20971584      0x1400040       gzip compressed data, maximum compression, has original file name: "linux.bin", from Unix, last modified: 2015-10-05 10:49:39
24117248      0x1700000       CramFS filesystem, little endian, size: 5435392 version 2 sorted_dirs CRC 0x43329740, edition 0, 2071 blocks, 309 files

To reset to factory defaults, simply overwrite the JFFS2 region with 0:

$ dd if=/dev/zero of=BMC.bin bs=1 seek=1048576 count=3145728 conv=notrunc

Reflash the modified firmware:

$ flashrom -p ch341a_spi -w BMC.bin

When you power up the board again, the BMC will re-create the JFFS2 region with the default credentials of ADMIN/ADMIN.

Editing the JFFS2 partition instead of overwriting it with zeros seems to invalidate a checksum somewhere, and this causes the BMC to re-initialize the JFFS2 region on the next boot. For that reason, I wouldn’t recommend extracting and editing the JFFS2 region, just zero it out.

Note: you will lose any licensed features in the BMC by resetting it to defaults using this method. However, Peter Kleissner did an amazing job reverse engineering the Supermicro license validation code, and using his work you can generate an IPMI license for your BMC.

With the licensed BIOS upgrade feature of IPMI, you can update the BIOS without ever needing to boot an OS, very handy for when your CPU revision is unsupported by an old BIOS release or if the board happens to have a corrupt BIOS image.

It should also be noted that the Supermicro BIOS updates available from their website appear to be directly flashable to SPI. You’ll lose some SMBIOS information if you use an SPI programmer to write directly to the SOIC8 containing the BIOS, but it can also help resolve some strange issues encountered after the IPMI BIOS upgrade (example below).

I hope this information is useful to anyone trying to get into their Supermicro BMC. Of course, requiring physical access and an SPI programmer is never as easy as resetting the BMC passwords from software and carries some risk that you may corrupt the BMC firmware.

6rd on Free

Today I will discuss how to configure 6rd on the French ISP Free, if you decide not to use the provided Freebox and instead use your own equipment.

Free has been deploying to their customers since 2007. They were one of the first major ISPs to provide customers with IPv6 connectivity. But providing IPv6 for such a long time means they have not always kept up with the latest innovations, and thus Free don’t provide services like DHCPv6 or native IPv6 on some circuits.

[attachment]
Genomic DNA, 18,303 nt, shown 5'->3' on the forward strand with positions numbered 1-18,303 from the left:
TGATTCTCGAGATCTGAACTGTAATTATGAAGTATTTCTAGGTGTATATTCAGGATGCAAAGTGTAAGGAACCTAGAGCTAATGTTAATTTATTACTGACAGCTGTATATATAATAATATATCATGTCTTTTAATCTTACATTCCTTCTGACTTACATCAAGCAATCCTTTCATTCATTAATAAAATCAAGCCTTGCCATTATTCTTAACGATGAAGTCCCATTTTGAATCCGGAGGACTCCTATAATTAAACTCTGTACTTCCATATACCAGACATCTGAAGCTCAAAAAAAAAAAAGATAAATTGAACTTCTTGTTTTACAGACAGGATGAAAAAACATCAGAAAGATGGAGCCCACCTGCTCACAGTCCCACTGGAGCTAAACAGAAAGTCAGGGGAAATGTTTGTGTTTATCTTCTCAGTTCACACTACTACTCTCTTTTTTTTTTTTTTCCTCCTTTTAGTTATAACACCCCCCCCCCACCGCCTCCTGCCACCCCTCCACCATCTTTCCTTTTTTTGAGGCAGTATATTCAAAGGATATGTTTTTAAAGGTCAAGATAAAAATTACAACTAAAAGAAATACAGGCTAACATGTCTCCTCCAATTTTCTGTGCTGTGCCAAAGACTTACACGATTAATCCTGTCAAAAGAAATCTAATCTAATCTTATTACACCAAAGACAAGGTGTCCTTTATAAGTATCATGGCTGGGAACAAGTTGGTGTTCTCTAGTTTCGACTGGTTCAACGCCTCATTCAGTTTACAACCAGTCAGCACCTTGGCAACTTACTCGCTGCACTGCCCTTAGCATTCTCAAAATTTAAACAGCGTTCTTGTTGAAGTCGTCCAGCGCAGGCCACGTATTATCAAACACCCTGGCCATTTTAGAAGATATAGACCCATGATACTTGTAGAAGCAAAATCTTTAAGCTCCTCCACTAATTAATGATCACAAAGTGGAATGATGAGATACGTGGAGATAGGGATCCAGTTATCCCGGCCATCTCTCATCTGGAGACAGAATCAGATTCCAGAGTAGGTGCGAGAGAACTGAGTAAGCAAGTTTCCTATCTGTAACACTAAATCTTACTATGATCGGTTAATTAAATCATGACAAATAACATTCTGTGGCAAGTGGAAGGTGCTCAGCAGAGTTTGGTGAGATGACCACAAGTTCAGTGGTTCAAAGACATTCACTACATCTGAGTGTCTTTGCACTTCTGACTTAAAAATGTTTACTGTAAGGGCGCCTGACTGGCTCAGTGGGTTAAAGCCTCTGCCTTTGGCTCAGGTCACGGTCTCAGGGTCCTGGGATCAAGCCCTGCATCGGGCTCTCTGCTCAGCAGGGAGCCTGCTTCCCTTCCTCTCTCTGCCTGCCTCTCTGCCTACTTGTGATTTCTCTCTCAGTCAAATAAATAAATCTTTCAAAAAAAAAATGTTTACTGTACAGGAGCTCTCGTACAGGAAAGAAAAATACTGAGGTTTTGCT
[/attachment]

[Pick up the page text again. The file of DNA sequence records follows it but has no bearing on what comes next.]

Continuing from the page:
If you have FTTH (100/1000MBit), your Freebox will be using the fibre SFP provided during installation. If you instead have xDSL, it will use the included cable to connect directly to the phone line using the DSL port.

With the Freebox, you will have IPv4 and IPv6 connectivity without any effort. But, if you wish to use your equipment after the Freebox you must put it into “bridge” mode and suffer dual NAT. You will also be limited by the features of the Freebox and have to trust Free to keep it updated and safe from vulnerabilities.

Those who choose to use their own equipment must have a device compatible with an SFP adapter, and configure VLAN 836 to receive an IPv4 address via DHCP.

Since IPv6 is provided using IPv6-in-IPv4, further configuration is necessary.

If you are using Mikrotik equipment, detailed documentation exists on how to configure 6rd.

If you are using a Linux-based router (e.g. OpenWrt) the process is slightly different, though the principles remain the same.

Free has an IPv6 prefix of 2a01:e00::/26, with the prefix 2a01:e3a being used for 6rd. The first step to getting working 6rd, is to determine which 6rd gateway Free is using for your IP address. The simplest way to determine this, is to calculate your IPv6 address.

Note: Don’t bother buying a copper SFP and using it in the Freebox to man-in-the-middle the fibre connection with a switch mirror port. It won’t fit physically, and even if you find a way, the Freebox won’t recognize it. ¯\_(ツ)_/¯

Use the prefix 2a01:e3a + your Free IPv4 address in hexadecimal. For example, if your IPv4 address is 8.8.8.8, the first IPv6 subnet would be 2a01:e3a0:8080:8080::/64

Confirm that your IPv6 address calculation is correct by using an online tool to ping the ::1 IP address in this IPv6 subnet, while running tcpdump on your router and filtering for protocol 41. If you have calculated the IPv6 address correctly, you should see IPv4 encapsulated IPv6 packets reaching your router:

# tcpdump -i eth0.836 proto 41
07:29:54.229910 IP 192.88.99.101 > lns-bzn-30-XX-XX-XX-XXX.adsl.proxad.net: IP6 2600:3c01::f03c:91ff:fe93:48f8 > 2a01:e3A:ABBB:CCC1::1: ICMP6, echo request, seq 1, length 64

At this point, since we have not configured the 6rd tunnel, you should not expect to see any echo replies from the IPv6 address. Note the source IP address of the packet, this is the 6rd gateway from Free.

Before continuing, you need to add a firewall rule to allow protocol 41 through your firewall to the IP address of the Free 6rd gateway. From the above tcpdump output, the rules to add would be:

iptables -I zone_wan_input -i eth0 -p 41 -s 192.88.99.101 -j ACCEPT
iptables -I zone_wan_output -o eth0 -p 41 -d 192.88.99.101 -j ACCEPT

OpenWrt does include support for 6rd in Luci, but I was never able to have this configuration bring up a working 6rd tunnel. Instead I configured the tunnel manually in /etc/rc.local:

ip tunnel add 6rd mode sit remote 192.88.99.101 local 170.187.188.204
ip link set 6rd up
ip addr add 2a01:0e3A:ABBB:CCC0::1/64 dev 6rd
ip addr add 2a01:0e3A:ABBB:CCC1::1/64 dev br-lan
ip route add ::/0 dev 6rd

This is almost enough to have IPv6 connectivity working fully. However, your IPv6 routing will be broken, as this interface is manually created and doesn’t belong to the LAN or WAN zones.

To resolve this, go to the OpenWrt web GUI and create a new interface with the Unmanaged protocol, covering the 6rd interface. Assign the new interface to the WAN zone, and restart the firewall. IPv6 routing should now be functional.

You should also configure the LAN interface to have the Router Advertisement-Service and DHCPv6 Service in server mode. This will ensure clients receive an IPv6 address in the IPv6 subnet assigned to the LAN.

I recommend rebooting your OpenWrt router to ensure that your configuration is correctly applied on boot.

You can check that IPv6 is correctly configured correctly by using an online tool such as test-ipv6. If everything has been configured correctly, your test results should be positive!